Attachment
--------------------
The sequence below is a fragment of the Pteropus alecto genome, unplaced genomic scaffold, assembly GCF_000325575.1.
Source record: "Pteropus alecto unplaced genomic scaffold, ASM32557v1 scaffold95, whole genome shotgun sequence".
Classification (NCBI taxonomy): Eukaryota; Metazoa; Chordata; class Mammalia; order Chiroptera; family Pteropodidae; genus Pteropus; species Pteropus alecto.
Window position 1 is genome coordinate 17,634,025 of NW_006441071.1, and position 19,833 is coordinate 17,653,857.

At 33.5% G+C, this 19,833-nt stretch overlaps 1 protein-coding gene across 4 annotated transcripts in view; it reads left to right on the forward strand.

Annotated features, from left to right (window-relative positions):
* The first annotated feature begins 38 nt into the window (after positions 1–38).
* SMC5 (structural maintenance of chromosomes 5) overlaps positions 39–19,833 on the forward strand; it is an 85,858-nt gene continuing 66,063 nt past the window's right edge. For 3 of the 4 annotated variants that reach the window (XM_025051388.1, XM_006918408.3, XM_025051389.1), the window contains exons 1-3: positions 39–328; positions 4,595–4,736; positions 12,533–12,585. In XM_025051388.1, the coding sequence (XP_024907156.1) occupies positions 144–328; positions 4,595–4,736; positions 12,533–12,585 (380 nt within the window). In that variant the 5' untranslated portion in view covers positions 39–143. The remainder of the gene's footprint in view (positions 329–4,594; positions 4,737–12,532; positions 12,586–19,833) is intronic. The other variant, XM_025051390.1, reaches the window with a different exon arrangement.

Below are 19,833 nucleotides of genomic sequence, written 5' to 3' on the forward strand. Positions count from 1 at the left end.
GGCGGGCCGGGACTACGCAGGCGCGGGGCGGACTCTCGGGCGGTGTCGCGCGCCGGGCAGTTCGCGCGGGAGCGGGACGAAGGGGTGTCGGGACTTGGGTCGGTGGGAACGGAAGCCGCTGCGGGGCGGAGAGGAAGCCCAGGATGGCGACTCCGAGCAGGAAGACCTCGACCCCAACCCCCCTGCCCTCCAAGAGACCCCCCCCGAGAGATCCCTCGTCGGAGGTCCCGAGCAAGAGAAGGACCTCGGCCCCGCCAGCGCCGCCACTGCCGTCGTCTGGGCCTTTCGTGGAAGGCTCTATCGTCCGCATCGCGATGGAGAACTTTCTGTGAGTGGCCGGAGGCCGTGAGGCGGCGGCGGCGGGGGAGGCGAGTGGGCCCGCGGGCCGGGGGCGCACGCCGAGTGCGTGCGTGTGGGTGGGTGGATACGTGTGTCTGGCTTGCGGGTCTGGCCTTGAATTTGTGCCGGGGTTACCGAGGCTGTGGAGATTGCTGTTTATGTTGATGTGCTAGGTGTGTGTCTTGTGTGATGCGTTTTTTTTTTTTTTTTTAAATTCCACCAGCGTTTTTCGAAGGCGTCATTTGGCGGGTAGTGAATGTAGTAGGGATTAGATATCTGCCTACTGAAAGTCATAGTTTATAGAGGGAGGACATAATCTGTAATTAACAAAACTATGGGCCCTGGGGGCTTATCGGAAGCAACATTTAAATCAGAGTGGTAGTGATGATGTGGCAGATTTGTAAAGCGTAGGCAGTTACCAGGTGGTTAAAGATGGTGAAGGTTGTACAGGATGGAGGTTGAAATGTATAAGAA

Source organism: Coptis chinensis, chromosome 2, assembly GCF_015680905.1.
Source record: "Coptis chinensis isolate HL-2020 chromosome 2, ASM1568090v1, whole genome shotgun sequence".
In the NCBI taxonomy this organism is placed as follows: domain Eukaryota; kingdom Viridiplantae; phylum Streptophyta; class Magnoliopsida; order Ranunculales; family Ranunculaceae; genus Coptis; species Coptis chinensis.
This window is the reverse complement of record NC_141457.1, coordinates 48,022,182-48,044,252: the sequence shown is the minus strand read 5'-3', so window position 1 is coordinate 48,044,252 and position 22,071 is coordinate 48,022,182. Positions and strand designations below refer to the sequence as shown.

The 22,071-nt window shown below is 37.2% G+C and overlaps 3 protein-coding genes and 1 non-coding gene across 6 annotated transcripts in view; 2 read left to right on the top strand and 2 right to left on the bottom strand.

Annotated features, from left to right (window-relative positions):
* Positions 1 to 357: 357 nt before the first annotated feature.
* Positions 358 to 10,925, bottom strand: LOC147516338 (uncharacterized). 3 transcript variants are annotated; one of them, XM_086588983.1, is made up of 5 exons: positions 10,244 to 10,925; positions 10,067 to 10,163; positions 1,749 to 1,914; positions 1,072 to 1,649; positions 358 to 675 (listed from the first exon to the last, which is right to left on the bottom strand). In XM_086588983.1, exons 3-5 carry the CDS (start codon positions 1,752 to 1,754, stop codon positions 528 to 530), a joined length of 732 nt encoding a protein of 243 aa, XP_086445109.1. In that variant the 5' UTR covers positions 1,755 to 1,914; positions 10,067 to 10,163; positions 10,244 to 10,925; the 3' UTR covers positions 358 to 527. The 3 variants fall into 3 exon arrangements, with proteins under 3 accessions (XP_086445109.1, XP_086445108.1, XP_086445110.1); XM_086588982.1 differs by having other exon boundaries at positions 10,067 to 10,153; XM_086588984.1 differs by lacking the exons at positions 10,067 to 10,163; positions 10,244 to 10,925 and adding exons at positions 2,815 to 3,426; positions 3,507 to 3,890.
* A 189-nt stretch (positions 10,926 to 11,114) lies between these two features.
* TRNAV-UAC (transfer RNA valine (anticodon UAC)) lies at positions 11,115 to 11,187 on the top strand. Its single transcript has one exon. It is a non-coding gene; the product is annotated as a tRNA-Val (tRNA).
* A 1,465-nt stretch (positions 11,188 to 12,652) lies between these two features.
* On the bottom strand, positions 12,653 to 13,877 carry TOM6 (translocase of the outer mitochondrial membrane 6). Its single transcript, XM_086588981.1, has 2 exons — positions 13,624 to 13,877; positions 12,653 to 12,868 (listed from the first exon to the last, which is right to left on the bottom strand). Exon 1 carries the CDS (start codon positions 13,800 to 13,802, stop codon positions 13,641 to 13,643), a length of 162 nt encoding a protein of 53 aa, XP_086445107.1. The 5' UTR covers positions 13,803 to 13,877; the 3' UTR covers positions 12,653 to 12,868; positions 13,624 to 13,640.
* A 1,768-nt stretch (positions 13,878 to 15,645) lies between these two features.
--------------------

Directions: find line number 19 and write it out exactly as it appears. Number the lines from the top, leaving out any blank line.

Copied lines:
* A 189-nt stretch (positions 10,926 to 11,114) lies between these two features.